The Evil Within has a lot of promise to live up to. Fans of Shinji Mikami’s previous work have high hopes that this new survival horror will rekindle the slower, more dread-filled days of the Resident Evil franchise. Does it succeed in delivering a heart attack inducing experience?
Well, critics seems a little divided.
Evil Within just plain doesn’t give you a fair chance to succeed. It doesn’t provide enough information for you to make good decisions and it handicaps your ability to fight well. It requires so much repetition that it can’t possibly maintain any sense of tension or unease, and its story is told so aimlessly that you’ll likely forget the plot between scenes. It manages a few moments of inspiration, but their scarcity makes them feel like fortunate accidents rather than deliberate elements of the overall design. It’s covered in blood, but the only thing truly horrifying about The Evil Within is how disappointing it is.
The Evil Within is a brutal, challenging, and remarkably fun game. Its eerie world and imaginative enemies are genuinely frightening, and the scares are heightened significantly by the scarcity of resources at your disposal. It keeps the odds stacked against you to the point that they often feel insurmountable, yet it’s finely tuned to ensure that they never really are, as long as you can keep a cool head and a steady aim in the face of building panic. While its story ends up buckling under its own ambition, there is little here that takes away from the joy of experiencing survival horror under the steady hand of a master of the craft.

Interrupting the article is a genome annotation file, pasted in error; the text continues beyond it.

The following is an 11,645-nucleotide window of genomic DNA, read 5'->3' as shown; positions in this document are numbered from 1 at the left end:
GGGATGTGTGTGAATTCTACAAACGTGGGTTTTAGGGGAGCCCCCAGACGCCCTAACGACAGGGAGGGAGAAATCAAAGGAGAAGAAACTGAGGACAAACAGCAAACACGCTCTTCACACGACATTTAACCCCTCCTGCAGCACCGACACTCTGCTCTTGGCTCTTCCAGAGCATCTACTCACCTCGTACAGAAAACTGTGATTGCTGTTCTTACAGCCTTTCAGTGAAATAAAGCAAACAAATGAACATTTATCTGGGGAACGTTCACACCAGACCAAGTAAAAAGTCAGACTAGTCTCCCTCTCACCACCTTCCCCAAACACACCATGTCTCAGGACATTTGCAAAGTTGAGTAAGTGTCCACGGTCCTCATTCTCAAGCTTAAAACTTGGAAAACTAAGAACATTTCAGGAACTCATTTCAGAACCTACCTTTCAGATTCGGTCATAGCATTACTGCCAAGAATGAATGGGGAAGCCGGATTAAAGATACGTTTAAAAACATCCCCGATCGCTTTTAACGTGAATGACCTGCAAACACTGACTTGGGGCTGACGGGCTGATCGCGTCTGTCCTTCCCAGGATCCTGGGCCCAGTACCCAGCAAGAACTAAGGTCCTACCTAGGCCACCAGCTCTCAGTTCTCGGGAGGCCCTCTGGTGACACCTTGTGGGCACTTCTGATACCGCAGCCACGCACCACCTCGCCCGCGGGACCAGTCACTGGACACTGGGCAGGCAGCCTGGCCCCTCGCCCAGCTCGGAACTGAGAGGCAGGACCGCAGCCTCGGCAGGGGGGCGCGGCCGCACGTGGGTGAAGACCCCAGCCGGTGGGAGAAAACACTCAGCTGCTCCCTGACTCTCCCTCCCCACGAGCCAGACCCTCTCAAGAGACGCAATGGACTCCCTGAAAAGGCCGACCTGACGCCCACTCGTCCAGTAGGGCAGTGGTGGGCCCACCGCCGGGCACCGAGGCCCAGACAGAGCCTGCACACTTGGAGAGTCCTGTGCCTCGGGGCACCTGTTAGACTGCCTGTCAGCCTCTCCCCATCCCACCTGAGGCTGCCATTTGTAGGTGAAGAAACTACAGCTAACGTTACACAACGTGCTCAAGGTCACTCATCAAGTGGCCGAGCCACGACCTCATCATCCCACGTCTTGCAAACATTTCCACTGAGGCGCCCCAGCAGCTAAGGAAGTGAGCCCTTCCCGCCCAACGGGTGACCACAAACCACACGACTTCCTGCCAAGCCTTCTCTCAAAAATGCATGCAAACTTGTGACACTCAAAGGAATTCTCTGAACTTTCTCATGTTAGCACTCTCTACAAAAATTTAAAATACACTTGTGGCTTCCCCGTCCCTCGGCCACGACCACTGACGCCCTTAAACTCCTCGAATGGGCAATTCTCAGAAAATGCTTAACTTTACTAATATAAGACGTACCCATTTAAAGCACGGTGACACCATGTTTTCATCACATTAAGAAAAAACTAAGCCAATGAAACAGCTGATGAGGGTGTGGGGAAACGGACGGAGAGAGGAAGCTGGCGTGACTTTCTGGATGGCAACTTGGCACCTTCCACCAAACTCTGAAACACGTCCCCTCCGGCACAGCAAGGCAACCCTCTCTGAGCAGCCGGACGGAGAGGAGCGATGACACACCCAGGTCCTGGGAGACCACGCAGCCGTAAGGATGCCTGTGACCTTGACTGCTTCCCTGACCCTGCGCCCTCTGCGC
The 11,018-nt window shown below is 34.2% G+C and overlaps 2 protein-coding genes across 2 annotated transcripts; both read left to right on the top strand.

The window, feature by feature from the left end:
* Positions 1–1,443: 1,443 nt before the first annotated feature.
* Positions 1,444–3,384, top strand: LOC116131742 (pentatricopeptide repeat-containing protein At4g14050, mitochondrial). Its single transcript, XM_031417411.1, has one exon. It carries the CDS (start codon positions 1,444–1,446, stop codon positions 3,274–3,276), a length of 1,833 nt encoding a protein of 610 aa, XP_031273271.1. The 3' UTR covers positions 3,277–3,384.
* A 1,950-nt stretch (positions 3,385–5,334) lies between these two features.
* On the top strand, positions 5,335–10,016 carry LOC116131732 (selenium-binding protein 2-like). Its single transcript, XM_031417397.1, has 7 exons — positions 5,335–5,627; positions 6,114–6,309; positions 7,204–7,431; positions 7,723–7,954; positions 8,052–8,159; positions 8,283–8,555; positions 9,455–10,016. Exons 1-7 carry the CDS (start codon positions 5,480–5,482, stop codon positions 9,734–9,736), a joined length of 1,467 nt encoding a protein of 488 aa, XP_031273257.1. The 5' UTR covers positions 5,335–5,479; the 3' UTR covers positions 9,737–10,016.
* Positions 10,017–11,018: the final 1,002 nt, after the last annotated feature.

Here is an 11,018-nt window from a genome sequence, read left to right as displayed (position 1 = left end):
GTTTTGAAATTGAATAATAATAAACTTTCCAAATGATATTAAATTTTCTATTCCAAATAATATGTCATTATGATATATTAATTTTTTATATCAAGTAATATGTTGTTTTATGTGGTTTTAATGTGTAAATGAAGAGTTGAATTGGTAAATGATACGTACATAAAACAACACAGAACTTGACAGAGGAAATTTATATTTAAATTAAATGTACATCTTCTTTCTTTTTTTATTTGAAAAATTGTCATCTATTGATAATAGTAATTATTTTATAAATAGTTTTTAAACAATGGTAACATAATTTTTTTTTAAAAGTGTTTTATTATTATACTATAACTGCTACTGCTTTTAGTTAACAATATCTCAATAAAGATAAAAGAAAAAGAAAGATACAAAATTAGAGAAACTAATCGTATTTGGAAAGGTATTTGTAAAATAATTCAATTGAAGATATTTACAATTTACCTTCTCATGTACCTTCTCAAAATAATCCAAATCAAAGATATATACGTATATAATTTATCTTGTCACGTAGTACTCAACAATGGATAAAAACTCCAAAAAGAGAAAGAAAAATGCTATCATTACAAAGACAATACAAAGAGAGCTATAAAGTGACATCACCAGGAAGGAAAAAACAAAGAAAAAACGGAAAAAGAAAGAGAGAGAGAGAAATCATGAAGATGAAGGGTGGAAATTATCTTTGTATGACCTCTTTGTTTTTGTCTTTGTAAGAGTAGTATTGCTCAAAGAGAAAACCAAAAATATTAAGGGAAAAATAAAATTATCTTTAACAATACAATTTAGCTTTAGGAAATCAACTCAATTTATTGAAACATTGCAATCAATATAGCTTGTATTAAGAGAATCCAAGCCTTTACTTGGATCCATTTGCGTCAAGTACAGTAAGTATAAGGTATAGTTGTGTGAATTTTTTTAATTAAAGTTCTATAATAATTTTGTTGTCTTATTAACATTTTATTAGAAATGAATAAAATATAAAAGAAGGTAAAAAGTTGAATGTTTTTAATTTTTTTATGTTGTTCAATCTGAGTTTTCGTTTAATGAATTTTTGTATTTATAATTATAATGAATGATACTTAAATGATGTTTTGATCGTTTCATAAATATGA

I’m still questioning whether I’ll make that second pass, though. The Evil Within has great moments where the excellent combat and creepy environmental design come together. But those moments are fleeting, inevitably sapped of their delightful terror by design choices that feel trapped in the glory days of a decade ago. There’s something to be said for respecting your past successes and building off of them, but The Evil Within is only ever completely successful at half of that equation.
Horror fans shouldn’t let the disappointing story deter them one bit, however. Few Paranormal Activity fans care how these malevolent demons come back again and again – what truly matters is that the audience’s nerves are frayed until they’re raw. The Evil Within excels at keeping your palms sweaty while delivering a harrowingly rewarding gameplay trial. Watching the credits roll with a sigh of relief doesn’t feel like winning; it feels like surviving.
The Evil Within is a noble attempt at bringing back classic survival horror, but it could have learned a thing or two from games that aren’t almost ten years old. It has its moments of brilliance, scattered through periods of antagonizing design.
It’s seems to me that everyone agrees on The Evil Within’s story being pretty terrible, although whether that makes a difference is the main divergence between scores. I’ll probably never work up the nerve to play, but I’d expect a semi-interesting tale waiting for me if I ever did. Still, if you’re coming for more horror than narrative, then it seems like The Evil Within delivers.
Last Updated: October 14, 2014